REPORTING · 10th June 2010
A GATHERING OF NATIONS PART 8
Speakers representing the Wet’su’weten Chiefs rose next to speak at the Solidarity Gathering of Nations at Kitamaat Village on Saturday May 29th. By now, it was estimated there were 600 people in the recreation centre.
They drummed and sang as they approached the stage. Chief Dsta’hyl drummed and sang a song of unification; he stated what affects one group of the First Nations affects them all.
“It’s interesting, in life, what brings people together. In this case, each and every one of you is amazing,” said Dsta’hyl. “If you ever think you’re too small to make a difference, try being in a room with a mosquito. Each and every one of you who is here today is a catalyst for change. Each and every one of you moves things, whether you know it or not, the instant you think about something, change starts. Some of the most great changes and the raising of consciousness amongst the human race always started with one person and rippled out right across.”
Hereditary chief Alphonse Gagnon was called upon next to speak. He stated when they started fighting Enbridge in 2006, there were less people present and people were less concerned. However, as the threat became more apparent more people have joined.
He stated their concern is their territory on the continental divide between the Frasier and the Skeena River. “The decisions that we make and the things that we allow to happen on our territory can affect all the people through out BC. All the way down the Skeena and all the way down the Frasier,” said Gagnon.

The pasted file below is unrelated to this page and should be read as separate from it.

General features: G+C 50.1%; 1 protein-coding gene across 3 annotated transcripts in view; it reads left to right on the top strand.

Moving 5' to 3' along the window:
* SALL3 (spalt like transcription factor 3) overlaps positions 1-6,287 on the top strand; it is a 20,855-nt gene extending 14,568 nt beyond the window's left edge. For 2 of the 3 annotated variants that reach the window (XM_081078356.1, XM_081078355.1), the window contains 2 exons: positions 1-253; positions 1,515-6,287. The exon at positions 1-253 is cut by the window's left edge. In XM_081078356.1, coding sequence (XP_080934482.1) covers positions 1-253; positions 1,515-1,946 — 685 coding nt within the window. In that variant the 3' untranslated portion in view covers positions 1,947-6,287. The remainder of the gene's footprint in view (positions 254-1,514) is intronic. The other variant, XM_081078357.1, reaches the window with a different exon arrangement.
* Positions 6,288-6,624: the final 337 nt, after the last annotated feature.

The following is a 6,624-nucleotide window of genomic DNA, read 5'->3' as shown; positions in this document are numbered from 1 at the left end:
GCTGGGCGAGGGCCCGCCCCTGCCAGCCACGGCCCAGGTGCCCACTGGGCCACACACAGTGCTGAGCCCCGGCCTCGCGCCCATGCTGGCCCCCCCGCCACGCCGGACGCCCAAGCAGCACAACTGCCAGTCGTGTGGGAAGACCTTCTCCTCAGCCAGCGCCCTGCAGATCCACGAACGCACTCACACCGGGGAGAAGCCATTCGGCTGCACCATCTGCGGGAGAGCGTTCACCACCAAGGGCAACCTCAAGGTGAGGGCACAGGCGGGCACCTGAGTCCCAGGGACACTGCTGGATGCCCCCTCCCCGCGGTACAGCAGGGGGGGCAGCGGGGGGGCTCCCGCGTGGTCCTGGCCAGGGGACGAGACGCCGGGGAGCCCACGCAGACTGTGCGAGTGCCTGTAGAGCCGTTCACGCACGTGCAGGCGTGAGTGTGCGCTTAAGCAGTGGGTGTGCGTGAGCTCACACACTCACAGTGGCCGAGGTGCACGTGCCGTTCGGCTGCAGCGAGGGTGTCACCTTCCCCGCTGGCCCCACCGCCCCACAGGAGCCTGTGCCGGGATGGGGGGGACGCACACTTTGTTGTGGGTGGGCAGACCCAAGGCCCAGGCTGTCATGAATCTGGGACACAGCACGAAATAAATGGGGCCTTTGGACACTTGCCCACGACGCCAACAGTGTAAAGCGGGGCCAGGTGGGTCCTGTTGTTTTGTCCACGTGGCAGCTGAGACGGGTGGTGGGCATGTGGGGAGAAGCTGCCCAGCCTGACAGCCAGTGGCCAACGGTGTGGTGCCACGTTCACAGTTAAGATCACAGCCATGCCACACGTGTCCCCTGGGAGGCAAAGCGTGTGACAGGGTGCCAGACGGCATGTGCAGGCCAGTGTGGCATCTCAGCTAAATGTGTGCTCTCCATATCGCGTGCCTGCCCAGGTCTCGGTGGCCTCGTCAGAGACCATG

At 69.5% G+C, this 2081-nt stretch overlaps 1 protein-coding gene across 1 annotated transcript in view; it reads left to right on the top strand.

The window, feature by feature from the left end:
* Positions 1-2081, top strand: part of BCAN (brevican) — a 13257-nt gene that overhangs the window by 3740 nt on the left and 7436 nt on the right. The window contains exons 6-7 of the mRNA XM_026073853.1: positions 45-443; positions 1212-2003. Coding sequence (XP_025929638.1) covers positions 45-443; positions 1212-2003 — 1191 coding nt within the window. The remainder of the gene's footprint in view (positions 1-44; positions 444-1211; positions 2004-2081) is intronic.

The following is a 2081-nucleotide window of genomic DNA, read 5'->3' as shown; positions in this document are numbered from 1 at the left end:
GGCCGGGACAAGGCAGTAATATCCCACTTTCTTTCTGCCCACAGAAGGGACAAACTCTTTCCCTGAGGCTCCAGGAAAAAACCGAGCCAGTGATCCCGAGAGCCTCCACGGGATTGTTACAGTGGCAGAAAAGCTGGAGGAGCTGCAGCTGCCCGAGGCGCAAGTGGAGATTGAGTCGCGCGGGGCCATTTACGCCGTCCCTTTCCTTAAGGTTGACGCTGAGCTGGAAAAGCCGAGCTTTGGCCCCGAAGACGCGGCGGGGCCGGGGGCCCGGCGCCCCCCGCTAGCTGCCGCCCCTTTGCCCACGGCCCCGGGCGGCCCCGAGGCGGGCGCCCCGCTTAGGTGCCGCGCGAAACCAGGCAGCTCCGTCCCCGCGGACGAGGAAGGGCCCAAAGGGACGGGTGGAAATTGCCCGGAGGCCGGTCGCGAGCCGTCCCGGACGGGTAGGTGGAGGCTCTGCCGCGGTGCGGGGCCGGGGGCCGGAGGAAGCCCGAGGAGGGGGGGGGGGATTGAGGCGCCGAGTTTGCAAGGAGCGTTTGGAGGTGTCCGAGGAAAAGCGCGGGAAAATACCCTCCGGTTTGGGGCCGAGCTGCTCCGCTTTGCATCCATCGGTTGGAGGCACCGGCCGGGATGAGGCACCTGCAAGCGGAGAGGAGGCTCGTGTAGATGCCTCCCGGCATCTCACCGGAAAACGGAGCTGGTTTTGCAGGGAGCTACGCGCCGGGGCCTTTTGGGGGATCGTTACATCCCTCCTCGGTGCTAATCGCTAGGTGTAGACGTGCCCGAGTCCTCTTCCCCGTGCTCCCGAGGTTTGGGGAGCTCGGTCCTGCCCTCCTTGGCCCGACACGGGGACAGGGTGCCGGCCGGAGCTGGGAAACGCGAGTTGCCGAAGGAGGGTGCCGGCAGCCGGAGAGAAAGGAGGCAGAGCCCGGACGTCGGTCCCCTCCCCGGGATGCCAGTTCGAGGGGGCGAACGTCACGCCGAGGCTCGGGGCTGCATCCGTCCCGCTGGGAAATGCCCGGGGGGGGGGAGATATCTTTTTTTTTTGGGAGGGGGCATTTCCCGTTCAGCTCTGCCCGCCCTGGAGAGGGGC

He added their land is also the incubation ground for the salmon. They have to look at all the threats which are coming in. Dumping, mining, agriculture, roads and CN Rail are the existing threats, each is leaving something in the water.
He stated everyone needs to be heard. Gagnon was also concerned the BC Government was removing red tape so projects could move forward. Another concern is voices which are discouraged from speaking because they are in an impoverished state and Enbridge promises jobs. “We’ve got to make sure our voices our heard, so when we hear of some of the stuff that is being pushed through, we all have to stand up to it,” said Gagnon.
Gagnon said they wish to have another gathering along the route of the pipeline. He spoke highly of one of the later speakers, Dr. Rikki Ott, and about history repeating itself as the tankers and the pipeline had come up in the 1970’s.
The final speaker was Chief John Richdale. He called everyone future Chiefs. He said to become Chief, one has to be pointed in a direction they know is right. He then addressed questions he asked at an Enbridge Shareholders Meeting.
“How do you plan on putting a pipeline through British Columbia when you don’t have the permission of the Wet’su’weten for the 22,000 square kilometres of traditional territories, for their homes? We have the right and title to that,” said Richdale. “He’s a very funny man. I don’t understand. He makes $6,000,000 a year and he doesn’t understand English.”
Richdale suggested to his clan, upon returning home, to take up a collection for an English Teacher for this person.
“We talked to him a couple of years ago and told him ‘No.’ He said ‘Oh, ‘no’ can be a maybe,’ said Richdale. He was later asked by this person if he had changed the no to a yes.
“Another collection we could do is for a hearing aid, he’s not listening to us,” said Richdale.
He stated it would not stop at one pipeline as one would become a ford and the ford would become a freeway.
“I know how to cook moose, I know how to cook fish, I don’t know how to cook money,” concluded Richdale.
Chief Dsta’hyl drummed and sang a song of unification; he stated what affects one group of the First Nations affects them all.